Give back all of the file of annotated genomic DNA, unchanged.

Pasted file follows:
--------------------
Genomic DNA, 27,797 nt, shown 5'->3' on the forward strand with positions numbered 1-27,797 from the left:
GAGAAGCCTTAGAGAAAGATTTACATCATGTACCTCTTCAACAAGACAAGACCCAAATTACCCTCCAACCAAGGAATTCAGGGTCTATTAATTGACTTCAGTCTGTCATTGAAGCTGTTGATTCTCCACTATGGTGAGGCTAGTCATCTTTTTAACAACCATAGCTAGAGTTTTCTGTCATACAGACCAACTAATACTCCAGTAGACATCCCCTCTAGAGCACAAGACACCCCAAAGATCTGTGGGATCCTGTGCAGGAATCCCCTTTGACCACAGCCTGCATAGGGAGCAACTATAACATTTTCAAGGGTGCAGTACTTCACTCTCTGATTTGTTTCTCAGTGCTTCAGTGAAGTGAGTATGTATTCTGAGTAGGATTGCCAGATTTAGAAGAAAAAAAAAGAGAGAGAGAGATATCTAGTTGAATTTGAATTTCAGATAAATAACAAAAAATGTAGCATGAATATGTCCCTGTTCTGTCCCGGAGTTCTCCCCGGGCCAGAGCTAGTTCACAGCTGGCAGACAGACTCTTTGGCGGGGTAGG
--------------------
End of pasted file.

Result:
Genomic DNA, 27,797 nt, shown 5'->3' on the forward strand with positions numbered 1-27,797 from the left:
GAGAAGCCTTAGAGAAAGATTTACATCATGTACCTCTTCAACAAGACAAGACCCAAATTACCCTCCAACCAAGGAATTCAGGGTCTATTAATTGACTTCAGTCTGTCATTGAAGCTGTTGATTCTCCACTATGGTGAGGCTAGTCATCTTTTTAACAACCATAGCTAGAGTTTTCTGTCATACAGACCAACTAATACTCCAGTAGACATCCCCTCTAGAGCACAAGACACCCCAAAGATCTGTGGGATCCTGTGCAGGAATCCCCTTTGACCACAGCCTGCATAGGGAGCAACTATAACATTTTCAAGGGTGCAGTACTTCACTCTCTGATTTGTTTCTCAGTGCTTCAGTGAAGTGAGTATGTATTCTGAGTAGGATTGCCAGATTTAGAAGAAAAAAAAAGAGAGAGAGAGATATCTAGTTGAATTTGAATTTCAGATAAATAACAAAAAATGTAGCATGAATATGTCCCTGTTCTGTCCCGGAGTTCTCCCCGGGCCAGAGCTAGTTCACAGCTGGCAGACAGACTCTTTGGCGGGGTAGG